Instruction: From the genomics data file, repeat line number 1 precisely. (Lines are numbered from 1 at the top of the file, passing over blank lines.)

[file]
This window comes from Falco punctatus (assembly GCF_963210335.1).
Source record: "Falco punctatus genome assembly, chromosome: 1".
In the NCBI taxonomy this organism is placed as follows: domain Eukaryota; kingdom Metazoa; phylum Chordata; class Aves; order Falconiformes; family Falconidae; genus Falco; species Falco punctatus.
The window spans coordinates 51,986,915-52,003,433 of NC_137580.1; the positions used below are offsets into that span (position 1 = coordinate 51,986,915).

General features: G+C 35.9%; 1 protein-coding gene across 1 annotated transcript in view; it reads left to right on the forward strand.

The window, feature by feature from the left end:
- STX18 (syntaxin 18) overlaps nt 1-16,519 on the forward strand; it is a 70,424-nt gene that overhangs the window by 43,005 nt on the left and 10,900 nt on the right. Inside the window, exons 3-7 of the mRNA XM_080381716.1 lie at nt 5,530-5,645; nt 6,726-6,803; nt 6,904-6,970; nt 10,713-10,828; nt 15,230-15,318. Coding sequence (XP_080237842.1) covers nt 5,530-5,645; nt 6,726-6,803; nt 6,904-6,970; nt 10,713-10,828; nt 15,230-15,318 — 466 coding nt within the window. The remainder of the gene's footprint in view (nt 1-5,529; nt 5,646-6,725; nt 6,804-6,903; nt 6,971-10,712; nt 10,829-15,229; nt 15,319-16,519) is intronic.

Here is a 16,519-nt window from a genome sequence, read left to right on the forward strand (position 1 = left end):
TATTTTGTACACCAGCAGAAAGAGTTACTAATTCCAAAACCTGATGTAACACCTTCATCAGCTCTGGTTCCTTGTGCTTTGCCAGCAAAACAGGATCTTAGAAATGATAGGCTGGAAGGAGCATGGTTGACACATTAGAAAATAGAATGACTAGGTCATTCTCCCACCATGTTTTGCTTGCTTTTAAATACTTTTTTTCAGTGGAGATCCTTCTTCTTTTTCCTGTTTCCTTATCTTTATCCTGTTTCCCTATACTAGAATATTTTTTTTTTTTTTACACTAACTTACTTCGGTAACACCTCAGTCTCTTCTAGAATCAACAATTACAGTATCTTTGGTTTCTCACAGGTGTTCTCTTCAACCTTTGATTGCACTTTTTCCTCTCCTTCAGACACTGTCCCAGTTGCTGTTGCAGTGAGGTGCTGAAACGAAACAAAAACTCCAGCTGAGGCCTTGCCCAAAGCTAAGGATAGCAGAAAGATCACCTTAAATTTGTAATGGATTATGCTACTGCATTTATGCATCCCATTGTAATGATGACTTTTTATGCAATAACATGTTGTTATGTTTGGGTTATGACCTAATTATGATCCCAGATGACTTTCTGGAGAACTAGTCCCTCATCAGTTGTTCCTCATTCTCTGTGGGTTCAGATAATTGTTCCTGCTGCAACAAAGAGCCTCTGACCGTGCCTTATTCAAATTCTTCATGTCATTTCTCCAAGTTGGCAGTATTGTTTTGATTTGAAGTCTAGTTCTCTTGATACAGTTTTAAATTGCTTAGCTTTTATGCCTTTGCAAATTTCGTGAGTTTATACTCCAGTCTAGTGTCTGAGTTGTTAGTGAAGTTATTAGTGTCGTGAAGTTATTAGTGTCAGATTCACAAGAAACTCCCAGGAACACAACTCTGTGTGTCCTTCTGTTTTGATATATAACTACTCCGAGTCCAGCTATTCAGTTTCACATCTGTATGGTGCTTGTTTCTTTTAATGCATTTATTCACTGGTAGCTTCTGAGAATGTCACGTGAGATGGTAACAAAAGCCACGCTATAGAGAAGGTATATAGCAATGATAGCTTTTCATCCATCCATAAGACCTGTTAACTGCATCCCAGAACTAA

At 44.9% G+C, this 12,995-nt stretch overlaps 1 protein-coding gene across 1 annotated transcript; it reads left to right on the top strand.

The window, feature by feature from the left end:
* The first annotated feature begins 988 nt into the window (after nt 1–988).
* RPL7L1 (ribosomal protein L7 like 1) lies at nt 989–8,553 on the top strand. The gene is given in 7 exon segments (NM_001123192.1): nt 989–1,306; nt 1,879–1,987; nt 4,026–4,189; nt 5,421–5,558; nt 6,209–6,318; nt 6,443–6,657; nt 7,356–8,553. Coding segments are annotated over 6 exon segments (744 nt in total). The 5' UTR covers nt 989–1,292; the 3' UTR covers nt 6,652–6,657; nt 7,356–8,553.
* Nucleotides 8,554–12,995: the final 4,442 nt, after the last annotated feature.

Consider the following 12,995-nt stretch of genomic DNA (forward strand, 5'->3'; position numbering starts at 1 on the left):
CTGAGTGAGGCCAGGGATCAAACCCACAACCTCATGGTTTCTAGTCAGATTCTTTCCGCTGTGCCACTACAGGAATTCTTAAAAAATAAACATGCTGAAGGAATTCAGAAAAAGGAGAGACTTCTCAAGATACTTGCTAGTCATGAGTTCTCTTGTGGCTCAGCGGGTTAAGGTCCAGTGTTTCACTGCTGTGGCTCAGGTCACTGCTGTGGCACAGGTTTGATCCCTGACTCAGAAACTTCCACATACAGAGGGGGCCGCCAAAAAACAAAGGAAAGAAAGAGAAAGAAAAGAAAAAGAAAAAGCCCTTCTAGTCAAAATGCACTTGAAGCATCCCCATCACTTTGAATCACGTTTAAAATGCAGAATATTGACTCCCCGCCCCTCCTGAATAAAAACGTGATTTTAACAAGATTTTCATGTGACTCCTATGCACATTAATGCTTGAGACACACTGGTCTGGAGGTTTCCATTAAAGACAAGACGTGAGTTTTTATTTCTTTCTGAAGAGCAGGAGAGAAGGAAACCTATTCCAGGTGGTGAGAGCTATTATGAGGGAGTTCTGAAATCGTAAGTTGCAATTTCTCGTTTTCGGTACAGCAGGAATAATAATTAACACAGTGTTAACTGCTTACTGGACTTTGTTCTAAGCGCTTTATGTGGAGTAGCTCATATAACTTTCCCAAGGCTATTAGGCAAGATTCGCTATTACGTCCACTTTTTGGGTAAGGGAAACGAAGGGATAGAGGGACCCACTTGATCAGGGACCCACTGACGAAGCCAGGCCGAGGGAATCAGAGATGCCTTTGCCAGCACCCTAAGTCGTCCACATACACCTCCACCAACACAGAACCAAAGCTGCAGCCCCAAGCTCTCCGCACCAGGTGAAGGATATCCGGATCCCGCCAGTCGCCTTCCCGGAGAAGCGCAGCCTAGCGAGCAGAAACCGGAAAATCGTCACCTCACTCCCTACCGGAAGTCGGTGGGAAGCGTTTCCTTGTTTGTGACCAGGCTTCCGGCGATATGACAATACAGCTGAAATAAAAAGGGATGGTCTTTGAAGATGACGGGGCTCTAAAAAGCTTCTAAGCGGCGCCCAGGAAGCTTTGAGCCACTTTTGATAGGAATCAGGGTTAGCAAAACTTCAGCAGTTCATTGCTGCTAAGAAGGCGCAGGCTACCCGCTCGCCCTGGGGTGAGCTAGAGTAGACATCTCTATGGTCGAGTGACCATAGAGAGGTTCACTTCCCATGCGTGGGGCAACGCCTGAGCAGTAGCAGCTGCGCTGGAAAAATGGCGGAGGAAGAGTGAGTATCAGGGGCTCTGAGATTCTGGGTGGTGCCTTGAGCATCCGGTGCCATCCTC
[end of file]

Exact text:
This window comes from Falco punctatus (assembly GCF_963210335.1).